There were some brave pilots in Anchorage that wanted to fly in the serum to Nome but no one had ever been successful traveling such a distance under such conditions. The debate was taken to the floor of the United States Senate in Washington D.C. “Should we give the modern age a chance and risk losing the only serum in the area, or do we send it the slower, but, most reliable way… with the dog punchers?”
The People of Nome had another idea. Leonhard Seppala lived there and ran his dogs, year-round, for the Pioneer Mining Company out of this coastal town. Everyone knew Sepp’s abilities. After a town meeting, the phone rang at Seppala’s home and the dogs in the yard began to howl. They asked him to begin traveling toward Nenana. The serum would be transported to Nenana by train. They wanted the 640 miles between the two towns to be traversed by the dog team. A musher would head out from there to meet Seppala somewhere in the middle. I guess you could say Nome was willing to put all their hope into one basket, Seppala’s sled basket.
While Sepp was on the trail, the Governor of Alaska picked up on the plan but could not trust the fate of those in Nome to a single musher. So, as politicians are apt to do, the Governor complicated the plan to include some 20 teams and mushers in performing a relay. The problem was, how would the traveling Seppala be told he was not to transport it alone?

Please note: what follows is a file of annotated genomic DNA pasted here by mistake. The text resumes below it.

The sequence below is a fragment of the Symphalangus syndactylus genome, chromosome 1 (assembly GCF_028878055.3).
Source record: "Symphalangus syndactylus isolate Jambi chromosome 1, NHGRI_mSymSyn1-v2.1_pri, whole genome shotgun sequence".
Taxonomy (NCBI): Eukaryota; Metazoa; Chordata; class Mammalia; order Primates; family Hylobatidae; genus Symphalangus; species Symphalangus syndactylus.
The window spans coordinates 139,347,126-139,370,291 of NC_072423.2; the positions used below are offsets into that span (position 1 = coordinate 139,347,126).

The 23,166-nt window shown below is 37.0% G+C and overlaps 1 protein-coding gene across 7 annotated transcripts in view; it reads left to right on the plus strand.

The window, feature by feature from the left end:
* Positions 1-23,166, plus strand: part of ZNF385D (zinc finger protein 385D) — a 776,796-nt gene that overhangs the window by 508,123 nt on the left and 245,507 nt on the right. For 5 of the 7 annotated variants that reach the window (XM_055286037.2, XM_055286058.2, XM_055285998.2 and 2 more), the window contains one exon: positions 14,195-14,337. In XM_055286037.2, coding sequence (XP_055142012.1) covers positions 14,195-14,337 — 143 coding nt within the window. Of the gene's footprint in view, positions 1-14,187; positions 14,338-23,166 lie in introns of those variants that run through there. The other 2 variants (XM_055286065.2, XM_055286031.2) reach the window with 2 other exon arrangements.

Seppala traveled a total of 261 miles to save the children of Nome. Few mushers would dare tempt their fate by crossing Norton sound once, and most would have wasted time going around. Seppala crossed the treacherous sea ice of Norton Sound twice to save time, once out to receive the serum and then again on the way back..
He transferred the serum over to the next musher as he was instructed. Gunnar Kasson, however, did not hand over the serum to the next waiting musher but brought it the rest of the way into Nome. Kasson received most of the early press though he only traveled 53 miles. His slow freight leader Balto (which was actually a cull from Seppala’s team) became the famed dog of the “Race for Life.” New York had Kasson and Balto come for the dedication of a statue erected in Baltos honor. Seppala was hurt that His Dog Togo, the true hero of the run, was not receiving his just desert.
Seppala and Togo
Within the year, after the dust had cleared, Seppala and Togo began to be recognized for their accomplishments. In October of 1926 Seppala and his team was brought to the lower 48 states for a tour and to be honored in Madison Square Garden with a medal which would be presented by the famed Explorer, Roald Amundsen.
In Route from Alaska to Washington
Photo of Seppala and his Siberians in Seattle: Jonathan Hayes
For an overview of the History of Seppala in Maine and the establishing of Poland Spring Kennel, click the link above entitled “Poland Spring Derby“.
-Jonathan Nathaniel Hayes